With 6 games remaining in the Florida Panthers 2013/2014 regular season schedule, Scottie Upshall leads the team with a breakout year and career-high 35 points. While Upshall is playing great this season, if you compare his numbers against the rest of the league his stock drops to 172nd overall in the points department.

This is the type of offensive production Panthers fans have been subjected to in recent memory. Besides maybe Olli Jokinen, the Florida Panthers haven’t had a single legitimate offensive superstar wear their jersey since the good old days of Pavel Bure at the turn of the century.

Pavel The Rocket Bure

To compensate for the lack of firepower on offense, over the years the Cats have consistently stuck a bunch of hard-nosed outcasts and weathered veterans together to hold down the offensive fort while Fanthers hope their draft picks can develop into NHL stars before new management guts the team.

Although we have yet to draft an NHL superstar, players like Scott Gomez, Ed Jovanovski, Krys Barch and Tomas Kopecky have been making a living in South Florida for two decades. That’s why it isn’t a huge surprise they own the lowest power play percentage in the league at the moment of this writing.

But the fact that these same gritty character guys, the defensively responsible guys, the wily veterans, the ones who lack the offensive fortitude to put the puck in the net, these grinders and penalty killers — are also the worst penalty killers in the league — just makes me wonder how we got this bad?

It’s no secret that the Panthers have hung their pride on some lesser talented NHL players, a group of hard-working, high energy, blue-chipping, penalty killers that work their butts off to compensate for the lack of offensive ability. So on the offensive end of things it’s been like watching the darkness around the star trying to be the light.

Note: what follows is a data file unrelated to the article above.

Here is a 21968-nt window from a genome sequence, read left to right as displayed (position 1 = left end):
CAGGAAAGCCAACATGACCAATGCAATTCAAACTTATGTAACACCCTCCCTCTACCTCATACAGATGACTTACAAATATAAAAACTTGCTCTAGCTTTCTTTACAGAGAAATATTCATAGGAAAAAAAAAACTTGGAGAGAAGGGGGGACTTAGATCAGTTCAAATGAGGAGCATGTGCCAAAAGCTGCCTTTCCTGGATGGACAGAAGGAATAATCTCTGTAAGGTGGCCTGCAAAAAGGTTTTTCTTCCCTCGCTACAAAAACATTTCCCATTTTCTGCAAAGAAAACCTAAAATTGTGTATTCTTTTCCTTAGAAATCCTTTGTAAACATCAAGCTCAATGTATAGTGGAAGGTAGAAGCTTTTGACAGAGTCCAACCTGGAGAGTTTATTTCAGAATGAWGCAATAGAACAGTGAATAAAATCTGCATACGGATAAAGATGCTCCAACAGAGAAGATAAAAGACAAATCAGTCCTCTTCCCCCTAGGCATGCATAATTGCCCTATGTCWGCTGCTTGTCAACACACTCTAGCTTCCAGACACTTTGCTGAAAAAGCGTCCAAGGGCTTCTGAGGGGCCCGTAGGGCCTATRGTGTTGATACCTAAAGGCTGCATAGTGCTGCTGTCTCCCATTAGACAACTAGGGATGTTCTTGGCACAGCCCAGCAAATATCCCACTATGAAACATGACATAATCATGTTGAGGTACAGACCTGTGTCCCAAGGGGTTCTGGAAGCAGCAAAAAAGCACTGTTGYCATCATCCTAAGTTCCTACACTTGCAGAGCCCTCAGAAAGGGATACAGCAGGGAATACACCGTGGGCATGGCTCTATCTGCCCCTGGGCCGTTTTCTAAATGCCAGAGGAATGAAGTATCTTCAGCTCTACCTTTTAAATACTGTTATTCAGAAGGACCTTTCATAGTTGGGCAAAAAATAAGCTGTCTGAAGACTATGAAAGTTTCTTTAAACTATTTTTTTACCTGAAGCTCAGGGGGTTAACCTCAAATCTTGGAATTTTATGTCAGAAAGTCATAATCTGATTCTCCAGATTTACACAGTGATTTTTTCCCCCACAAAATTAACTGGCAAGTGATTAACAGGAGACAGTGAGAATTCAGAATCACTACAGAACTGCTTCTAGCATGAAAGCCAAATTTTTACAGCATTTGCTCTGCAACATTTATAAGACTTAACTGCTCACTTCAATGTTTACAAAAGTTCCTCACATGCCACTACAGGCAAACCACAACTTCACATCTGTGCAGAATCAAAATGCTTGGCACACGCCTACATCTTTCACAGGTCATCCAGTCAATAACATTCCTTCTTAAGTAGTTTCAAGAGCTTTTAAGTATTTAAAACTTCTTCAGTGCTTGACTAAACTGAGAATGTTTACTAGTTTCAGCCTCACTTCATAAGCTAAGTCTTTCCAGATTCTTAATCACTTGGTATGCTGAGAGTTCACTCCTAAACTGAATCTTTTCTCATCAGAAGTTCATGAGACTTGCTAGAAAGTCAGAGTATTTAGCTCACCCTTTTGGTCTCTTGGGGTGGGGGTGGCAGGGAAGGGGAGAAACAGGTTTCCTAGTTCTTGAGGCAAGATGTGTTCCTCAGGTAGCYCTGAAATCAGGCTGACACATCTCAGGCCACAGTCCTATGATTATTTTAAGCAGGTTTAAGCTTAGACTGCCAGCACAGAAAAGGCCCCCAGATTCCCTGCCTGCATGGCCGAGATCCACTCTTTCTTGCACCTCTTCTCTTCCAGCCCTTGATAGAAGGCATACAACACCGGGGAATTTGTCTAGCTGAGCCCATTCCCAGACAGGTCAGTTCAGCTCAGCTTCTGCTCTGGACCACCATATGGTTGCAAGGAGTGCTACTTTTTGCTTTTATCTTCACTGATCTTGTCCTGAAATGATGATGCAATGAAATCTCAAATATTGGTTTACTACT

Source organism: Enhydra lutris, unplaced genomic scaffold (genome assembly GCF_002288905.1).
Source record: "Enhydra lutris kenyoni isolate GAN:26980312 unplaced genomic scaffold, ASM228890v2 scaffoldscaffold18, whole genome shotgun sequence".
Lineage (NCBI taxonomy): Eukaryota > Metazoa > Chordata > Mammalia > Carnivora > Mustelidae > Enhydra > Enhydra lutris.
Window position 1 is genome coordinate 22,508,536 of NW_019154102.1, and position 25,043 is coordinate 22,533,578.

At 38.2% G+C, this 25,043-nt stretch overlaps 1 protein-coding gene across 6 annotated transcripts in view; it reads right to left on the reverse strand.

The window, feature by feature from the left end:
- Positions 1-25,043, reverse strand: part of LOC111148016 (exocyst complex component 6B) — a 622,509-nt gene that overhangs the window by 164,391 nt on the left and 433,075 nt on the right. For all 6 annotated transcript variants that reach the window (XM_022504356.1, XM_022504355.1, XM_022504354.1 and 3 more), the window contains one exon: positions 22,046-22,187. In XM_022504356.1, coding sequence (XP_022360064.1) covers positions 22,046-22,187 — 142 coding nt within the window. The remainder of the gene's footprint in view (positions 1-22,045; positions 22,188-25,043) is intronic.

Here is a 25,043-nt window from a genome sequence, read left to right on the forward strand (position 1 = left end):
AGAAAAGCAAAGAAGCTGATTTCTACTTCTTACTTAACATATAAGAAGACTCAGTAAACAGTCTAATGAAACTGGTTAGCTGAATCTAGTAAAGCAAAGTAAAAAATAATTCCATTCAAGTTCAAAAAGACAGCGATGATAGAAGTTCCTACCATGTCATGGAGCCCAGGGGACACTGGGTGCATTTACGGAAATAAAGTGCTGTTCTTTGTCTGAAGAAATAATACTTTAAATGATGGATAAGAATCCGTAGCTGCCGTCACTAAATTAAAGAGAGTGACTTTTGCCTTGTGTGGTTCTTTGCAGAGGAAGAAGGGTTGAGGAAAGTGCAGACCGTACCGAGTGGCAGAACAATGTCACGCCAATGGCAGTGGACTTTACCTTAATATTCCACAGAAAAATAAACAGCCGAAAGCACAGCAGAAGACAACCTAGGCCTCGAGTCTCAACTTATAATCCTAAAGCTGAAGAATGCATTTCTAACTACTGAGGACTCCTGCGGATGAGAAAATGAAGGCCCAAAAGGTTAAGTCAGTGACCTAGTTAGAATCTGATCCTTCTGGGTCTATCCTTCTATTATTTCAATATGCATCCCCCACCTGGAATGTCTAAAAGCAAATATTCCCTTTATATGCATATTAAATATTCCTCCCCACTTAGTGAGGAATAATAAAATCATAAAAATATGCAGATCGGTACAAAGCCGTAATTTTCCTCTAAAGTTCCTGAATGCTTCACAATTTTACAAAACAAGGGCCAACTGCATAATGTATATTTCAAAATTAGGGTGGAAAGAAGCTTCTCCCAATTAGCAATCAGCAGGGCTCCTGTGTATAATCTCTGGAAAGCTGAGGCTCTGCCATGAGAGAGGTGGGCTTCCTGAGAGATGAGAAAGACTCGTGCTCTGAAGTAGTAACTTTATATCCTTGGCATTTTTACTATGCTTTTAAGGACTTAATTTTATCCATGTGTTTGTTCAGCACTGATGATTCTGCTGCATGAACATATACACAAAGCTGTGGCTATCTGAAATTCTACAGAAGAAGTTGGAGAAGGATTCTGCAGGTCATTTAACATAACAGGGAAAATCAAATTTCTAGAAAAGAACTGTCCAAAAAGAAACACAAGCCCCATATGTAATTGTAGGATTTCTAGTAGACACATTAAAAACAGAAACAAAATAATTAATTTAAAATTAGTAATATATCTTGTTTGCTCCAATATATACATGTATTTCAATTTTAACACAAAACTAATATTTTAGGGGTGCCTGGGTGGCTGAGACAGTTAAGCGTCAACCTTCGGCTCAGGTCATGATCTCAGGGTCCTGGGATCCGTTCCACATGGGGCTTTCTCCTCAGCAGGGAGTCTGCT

But can anyone explain how it’s just as dark on the defensive side of things?

For a quick recap, here’s a few snippets of what we’ve been sold regarding the quality of players and penalty killers:

But the list goes on and on and backwards for twenty years.

If a much-improved penalty kill unit has “much-improved” yet still the worst penalty kill unit in the league, maybe we should no longer strive to be penalty killers? I’m sure Panthers new owner, Vinny Viola, is thinking the same thing as he stares at his brand new sinking ship.

Although we may only be experiencing repercussions of previous ownership, with the departure of long-time team President Michael Yormark earlier this month, and then last weeks sudden news that Panthers General Manager Dale Tallon fired Assistant GM, Mike Santos, 9 games before the season’s end so he could take the team in “different directions“, signal large ripples raining down from the front office.